The recipe below is one of our saviour recipes. It’s really easy, doesn’t take long to cook and is bursting with veggies and nutrition. This Minestrone is my Mum’s really easy take on a traditional Italian one (although is also considered to be Provencal recipe, as seen in Rachel Khoo’s book The Little Paris Kitchen). You can have it with or without the pesto, but the pesto really adds a kick. Buy a jar from the supermarket, or make your own a la Rachel Khoo.

Soupe au pistou:


photo copy 3

Serves: 6-8

Cooking time: 15 minutes prep + about an hour to cook

2 cloves garlic

1.25 litre bottle of V8 (vegetable) juice

1 can borlotti (Roman) beans

1 cup pasta (conchiglie – the shell pasta – works best)

2 cups chicken or vegetable stock

Pesto to garnish

Parmesan cheese to garnish

Leftover veggies (you can use almost anything but I generally use onion, celery, broccoli, beans, carrots, potatoes, parsnips etc.) – just make sure you have at least a few different types


Chop veggies, making sure they are roughly the same size. Fry garlic and onion (if using), then add other veggies and top with V8.



Add stock and bring to boil.


photo copy 3


Add borlotti beans, cover the soup and leave to simmer for about 40 minutes, or until all of the vegetables are cooked. Cook pasta separately and add just before serving.

Garnish with pesto and parmesan cheese and serve!

photo copy 2

If you want to make your own pesto:

Rachel Khoo‘s Provencal Pesto:

1 bunch basil

3 cloves garlic

3-4 tablespoons good olive oil


Pound to a smooth paste, or whizz up the pesto in a blender.

Note: Unlike Italian pesto, French pesto doesn’t contain pine nuts or Parmesan, but you can add them if you like.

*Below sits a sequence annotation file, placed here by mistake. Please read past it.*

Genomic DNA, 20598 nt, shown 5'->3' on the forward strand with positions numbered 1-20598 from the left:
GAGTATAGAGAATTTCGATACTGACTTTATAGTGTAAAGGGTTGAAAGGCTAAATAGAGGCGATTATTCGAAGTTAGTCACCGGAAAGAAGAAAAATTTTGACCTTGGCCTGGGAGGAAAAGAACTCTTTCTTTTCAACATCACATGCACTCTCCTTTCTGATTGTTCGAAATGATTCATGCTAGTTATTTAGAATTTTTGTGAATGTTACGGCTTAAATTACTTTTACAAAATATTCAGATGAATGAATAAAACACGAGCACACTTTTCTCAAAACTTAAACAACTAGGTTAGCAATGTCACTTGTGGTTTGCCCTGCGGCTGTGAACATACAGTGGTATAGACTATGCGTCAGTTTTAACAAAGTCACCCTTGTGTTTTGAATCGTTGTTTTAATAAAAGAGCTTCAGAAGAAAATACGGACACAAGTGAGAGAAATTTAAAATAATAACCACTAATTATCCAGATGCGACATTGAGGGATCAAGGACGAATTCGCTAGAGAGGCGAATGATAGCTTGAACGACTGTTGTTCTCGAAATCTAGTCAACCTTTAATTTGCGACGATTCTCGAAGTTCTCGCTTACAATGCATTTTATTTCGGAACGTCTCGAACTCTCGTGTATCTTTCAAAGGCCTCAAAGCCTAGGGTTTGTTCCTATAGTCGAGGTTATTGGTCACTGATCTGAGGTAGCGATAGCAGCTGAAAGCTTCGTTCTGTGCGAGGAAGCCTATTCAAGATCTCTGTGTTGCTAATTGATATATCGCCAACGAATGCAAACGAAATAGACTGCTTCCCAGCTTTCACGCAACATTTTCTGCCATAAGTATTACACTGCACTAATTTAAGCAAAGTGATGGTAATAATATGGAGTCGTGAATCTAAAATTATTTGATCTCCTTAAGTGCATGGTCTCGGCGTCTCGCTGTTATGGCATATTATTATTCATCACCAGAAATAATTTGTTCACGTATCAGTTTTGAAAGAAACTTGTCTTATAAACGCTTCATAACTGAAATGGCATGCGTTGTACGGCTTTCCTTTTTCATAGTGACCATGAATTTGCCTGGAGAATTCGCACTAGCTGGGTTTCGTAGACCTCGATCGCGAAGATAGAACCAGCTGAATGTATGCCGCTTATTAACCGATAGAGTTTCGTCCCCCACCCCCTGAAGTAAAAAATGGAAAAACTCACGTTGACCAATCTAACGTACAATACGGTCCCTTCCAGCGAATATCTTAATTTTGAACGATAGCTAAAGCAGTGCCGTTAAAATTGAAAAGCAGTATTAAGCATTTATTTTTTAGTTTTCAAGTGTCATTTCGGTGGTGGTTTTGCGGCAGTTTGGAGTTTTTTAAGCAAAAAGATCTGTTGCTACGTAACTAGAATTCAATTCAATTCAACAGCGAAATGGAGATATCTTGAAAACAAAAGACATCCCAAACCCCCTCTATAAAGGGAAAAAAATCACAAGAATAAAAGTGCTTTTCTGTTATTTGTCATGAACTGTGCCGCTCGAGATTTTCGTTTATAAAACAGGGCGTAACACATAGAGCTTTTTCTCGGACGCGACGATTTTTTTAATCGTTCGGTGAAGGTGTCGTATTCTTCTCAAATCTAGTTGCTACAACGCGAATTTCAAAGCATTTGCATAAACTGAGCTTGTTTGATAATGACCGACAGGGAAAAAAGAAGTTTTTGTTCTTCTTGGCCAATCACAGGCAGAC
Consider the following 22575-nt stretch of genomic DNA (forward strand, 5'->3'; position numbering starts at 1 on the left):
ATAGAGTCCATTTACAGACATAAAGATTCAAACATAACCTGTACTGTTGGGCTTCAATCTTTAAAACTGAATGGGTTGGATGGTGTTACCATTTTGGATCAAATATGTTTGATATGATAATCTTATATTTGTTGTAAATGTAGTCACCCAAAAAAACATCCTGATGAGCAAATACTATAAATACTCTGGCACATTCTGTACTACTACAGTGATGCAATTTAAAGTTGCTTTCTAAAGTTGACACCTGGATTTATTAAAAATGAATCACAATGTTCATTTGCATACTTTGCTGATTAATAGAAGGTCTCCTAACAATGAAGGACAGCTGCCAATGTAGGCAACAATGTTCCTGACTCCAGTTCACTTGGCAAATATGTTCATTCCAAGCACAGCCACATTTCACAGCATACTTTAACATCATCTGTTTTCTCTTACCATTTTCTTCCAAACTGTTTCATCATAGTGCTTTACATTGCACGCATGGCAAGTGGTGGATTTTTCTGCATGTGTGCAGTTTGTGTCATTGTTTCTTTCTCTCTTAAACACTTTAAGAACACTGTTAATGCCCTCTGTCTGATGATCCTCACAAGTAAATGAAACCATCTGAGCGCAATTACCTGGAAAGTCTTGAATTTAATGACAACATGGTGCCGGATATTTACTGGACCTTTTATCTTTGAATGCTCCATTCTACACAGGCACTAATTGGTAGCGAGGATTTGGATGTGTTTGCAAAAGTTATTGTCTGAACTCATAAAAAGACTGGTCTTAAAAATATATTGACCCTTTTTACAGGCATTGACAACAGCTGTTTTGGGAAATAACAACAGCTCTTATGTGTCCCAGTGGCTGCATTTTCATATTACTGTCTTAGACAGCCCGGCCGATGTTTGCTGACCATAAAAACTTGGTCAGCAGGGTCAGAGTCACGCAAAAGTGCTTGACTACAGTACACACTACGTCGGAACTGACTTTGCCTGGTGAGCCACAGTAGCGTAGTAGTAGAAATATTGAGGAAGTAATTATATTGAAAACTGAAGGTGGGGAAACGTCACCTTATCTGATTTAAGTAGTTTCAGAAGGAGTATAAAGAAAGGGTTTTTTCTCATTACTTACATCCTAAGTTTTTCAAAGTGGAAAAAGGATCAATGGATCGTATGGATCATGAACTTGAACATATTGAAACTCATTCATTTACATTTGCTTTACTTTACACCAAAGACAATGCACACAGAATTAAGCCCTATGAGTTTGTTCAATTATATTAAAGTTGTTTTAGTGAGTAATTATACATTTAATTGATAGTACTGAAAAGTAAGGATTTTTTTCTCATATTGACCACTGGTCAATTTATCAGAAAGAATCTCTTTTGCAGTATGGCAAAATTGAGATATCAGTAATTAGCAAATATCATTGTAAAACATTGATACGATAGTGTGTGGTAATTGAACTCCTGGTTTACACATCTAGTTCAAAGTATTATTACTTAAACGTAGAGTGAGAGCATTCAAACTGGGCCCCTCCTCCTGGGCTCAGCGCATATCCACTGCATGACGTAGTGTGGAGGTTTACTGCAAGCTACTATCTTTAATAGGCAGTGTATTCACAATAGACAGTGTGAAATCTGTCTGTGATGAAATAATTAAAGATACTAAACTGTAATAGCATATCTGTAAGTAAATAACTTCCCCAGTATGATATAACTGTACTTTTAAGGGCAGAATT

A small town just outside of Grenoble, France
Backpacking through a small town just outside of Grenoble, France


Bon appétit!





Posted in Mains

Mid-week meal: Boeuf Bourguignon (Beef Burgundy)

"Burgundy, France" by Megan Mallen. CC licence 2.0.
“Burgundy, France” by Megan Mallen. CC licence 2.0.

Today is about debunking some common myths about shared living.

1. Living in a share house means living off pizza and instant noodles.

Wrong. I live in a share house. Four out of six of us are foodies. We go to markets, check out interesting new cafés that have just opened up and cook interesting things together. I haven’t eaten instant noodles in years.

2. Eating cheaply means eating junk food. 

Wrong again (see above). It’s possible to cook interesting and healthy meals with the cheapest ingredients. Buy produce that’s in-season, pick the time you go to the supermarket (there are often lots of reduced items if you go later in the evening) and shop at markets.